2. We are scripted by a process of nurture, formation and socialization that might go under the rubric of liturgy. Some of the liturgy is intentional work, much of it is incidental; but all of it, especially for the young and especially for the family, involves modeling the way the world "really is." The script is inhaled along with every utterance and every gesture, because the script-bestowing community is engaged in the social construction of a distinct reality. A case in point is the observation of Mark Douglas that regular table prayers of thanksgiving are a primal way in which to challenge the market view of the supply and movement of valuable goods (see his book Confessing Christ in the 21st Century).

3. The dominant script of both selves and communities in our society, for both liberals and conservatives, is the script of therapeutic, technological, consumerist militarism that permeates every dimension of our common life.

* I use the term therapeutic to refer to the assumption that there is a product or a treatment or a process to counteract every ache and pain and discomfort and trouble, so that life may be lived without inconvenience.

* I use the term technological, following Jacques Ellul, to refer to the assumption that everything can be fixed and made right through human ingenuity; there is no issue so complex or so remote that it cannot be solved.

* I say consumerist, because we live in a culture that believes that the whole world and all its resources are available to us without regard to the neighbor, that assumes more is better and that "if you want it, you need it." Thus there is now an advertisement that says: "It is not something you don't need; it is just that you haven't thought of it."

* The militarism that pervades our society exists to protect and maintain the system and to deliver and guarantee all that is needed for therapeutic technological consumerism. This militarism occupies much of the church, much of the national budget and much of the research program of universities.It is difficult to imagine life in our society outside the reach of this script; it is everywhere reiterated and legitimated.

4. This script--enacted through advertising, propaganda and ideology, especially in the several liturgies of television--promises to make us safe and happy. Therapeutic, technological, consumerist militarism pervades our public life and promises us security and immunity from every threat. And if we shall be safe, then we shall be happy, for who could watch the ads for cars and beers and deodorants and give thought to such matters as the trade deficit or homelessness or the residue of anger and insanity left by the war or by destruction of the environment? This script, with its illusion of safety and happiness, invites life in a bubble that is absent of critical reflection.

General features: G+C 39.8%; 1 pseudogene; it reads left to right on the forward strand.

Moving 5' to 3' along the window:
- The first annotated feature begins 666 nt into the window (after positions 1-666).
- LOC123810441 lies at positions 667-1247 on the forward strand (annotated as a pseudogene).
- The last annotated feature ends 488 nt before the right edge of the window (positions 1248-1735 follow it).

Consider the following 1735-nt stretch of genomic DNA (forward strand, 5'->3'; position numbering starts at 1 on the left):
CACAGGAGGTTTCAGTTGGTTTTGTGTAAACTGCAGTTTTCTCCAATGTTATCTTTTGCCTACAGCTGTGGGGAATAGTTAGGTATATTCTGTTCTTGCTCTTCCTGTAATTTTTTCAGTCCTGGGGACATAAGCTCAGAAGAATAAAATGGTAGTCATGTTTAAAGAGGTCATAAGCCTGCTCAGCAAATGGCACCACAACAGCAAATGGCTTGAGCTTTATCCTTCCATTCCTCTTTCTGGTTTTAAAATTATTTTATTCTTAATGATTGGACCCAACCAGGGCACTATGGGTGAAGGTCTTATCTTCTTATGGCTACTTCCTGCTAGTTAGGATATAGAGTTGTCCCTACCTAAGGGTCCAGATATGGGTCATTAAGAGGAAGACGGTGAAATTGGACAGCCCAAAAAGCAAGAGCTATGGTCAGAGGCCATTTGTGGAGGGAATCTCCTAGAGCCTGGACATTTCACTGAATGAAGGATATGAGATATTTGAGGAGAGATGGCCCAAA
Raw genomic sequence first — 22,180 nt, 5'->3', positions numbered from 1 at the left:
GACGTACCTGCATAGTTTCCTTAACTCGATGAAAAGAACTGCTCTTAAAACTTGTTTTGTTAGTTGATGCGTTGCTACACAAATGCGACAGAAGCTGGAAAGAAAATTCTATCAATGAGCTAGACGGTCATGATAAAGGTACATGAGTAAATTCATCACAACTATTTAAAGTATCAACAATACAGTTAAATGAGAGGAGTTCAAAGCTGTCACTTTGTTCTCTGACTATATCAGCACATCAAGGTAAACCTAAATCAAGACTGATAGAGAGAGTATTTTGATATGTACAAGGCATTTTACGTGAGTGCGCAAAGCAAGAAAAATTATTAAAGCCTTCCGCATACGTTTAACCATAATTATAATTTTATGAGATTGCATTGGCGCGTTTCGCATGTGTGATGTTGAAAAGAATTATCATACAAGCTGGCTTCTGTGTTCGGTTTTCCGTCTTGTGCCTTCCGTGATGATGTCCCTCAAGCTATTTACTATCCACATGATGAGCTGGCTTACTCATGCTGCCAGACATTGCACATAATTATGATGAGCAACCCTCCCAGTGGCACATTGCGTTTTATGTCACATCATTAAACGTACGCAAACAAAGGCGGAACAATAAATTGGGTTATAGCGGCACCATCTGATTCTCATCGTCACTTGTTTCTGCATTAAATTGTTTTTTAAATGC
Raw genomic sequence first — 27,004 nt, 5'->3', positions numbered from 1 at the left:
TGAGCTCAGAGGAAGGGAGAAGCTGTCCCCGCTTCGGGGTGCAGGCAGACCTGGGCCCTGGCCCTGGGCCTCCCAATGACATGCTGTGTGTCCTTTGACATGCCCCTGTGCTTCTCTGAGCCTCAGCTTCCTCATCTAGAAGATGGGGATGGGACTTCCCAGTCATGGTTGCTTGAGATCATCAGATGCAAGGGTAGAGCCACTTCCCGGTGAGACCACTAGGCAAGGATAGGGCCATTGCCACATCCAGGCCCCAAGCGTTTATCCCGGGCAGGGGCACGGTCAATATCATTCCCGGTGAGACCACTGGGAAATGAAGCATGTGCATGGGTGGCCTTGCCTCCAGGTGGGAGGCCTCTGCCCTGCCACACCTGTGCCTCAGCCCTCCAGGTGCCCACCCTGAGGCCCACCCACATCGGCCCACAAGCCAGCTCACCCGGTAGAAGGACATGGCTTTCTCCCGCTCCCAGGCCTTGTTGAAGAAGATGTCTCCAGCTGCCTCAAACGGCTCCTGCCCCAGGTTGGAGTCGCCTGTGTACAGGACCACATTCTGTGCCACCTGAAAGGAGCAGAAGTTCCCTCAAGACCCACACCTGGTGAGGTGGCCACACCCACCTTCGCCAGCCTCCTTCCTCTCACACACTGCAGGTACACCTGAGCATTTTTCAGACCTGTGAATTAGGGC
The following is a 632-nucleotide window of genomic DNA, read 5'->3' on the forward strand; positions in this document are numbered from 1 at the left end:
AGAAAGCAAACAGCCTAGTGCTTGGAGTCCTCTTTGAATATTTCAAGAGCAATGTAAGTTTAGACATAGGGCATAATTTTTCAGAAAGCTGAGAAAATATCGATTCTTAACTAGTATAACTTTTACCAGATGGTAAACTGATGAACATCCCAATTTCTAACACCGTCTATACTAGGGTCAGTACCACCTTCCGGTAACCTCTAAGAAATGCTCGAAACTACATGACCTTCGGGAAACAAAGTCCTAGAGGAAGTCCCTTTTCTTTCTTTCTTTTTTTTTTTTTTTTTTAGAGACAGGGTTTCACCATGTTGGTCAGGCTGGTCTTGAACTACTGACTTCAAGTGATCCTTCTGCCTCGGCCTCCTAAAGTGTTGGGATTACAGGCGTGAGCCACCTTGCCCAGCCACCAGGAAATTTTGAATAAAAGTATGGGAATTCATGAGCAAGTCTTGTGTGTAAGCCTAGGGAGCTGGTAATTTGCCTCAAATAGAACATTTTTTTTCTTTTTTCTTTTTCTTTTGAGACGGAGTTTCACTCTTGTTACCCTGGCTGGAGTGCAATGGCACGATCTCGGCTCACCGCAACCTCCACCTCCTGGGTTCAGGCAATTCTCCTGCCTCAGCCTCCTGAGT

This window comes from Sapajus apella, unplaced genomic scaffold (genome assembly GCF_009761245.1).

5. That script has failed. I know this is not the conclusion that all would draw. It is, however, a lesson that is learned by the nations over and over again. It is clear to all but the right-wing radio talk people and the sponsoring neoconservatives that the reach of the American military in global ambition has served only to destabilize and to produce new and deep threats to our society. The charade of a national security state has left us completely vulnerable to the whim of the very enemies that our security posture has itself evoked. A by-product of such attempts at security, moreover, has served in astonishing ways to evoke acrimony in the body politic that makes our democratic decisionmaking processes nearly unworkable.

We are not safe, and we are not happy. The script is guaranteed to produce new depths of insecurity and new waves of unhappiness. And in response to new depths of insecurity and new waves of unhappiness, a greater resolve arises to close the deal according to the script, which produces ever new waves and new depths.

6. Health depends, for society and for its members, on disengaging from and relinquishing the failed script. This is a truth that is exceedingly difficult to utter, and even more difficult to imagine acting upon across the sociopolitical spectrum. And besides that, we are ambivalent about disengaging and relinquishing, because we are indeed well-off, comfortable, and by any standards better off than most of the world can imagine." Walter Brueggemann

Friday, September 19, 2008


Watching the frantic measures taken by the political, economic, and religious systems to stay afloat these days seem at least to me to indicate a big problem. And who pays the price? People do. And as long as the systems and the survival of the systems remain the "end all" people will continue to pay a heavy price.

God's creations (People and the natural world) will continue to be devalued as long as money, power, systems, and all the "promises" offered by the systems remain more important to people then their neighbors are. Create the best systems the "brightest" minds can conjure up and the outcome will still be the same because systems can't set enslaved hearts and minds free. I hate what these distraction do to us. Remember the revolution I mentioned a few days ago? You can read it again here it's at the end of the post.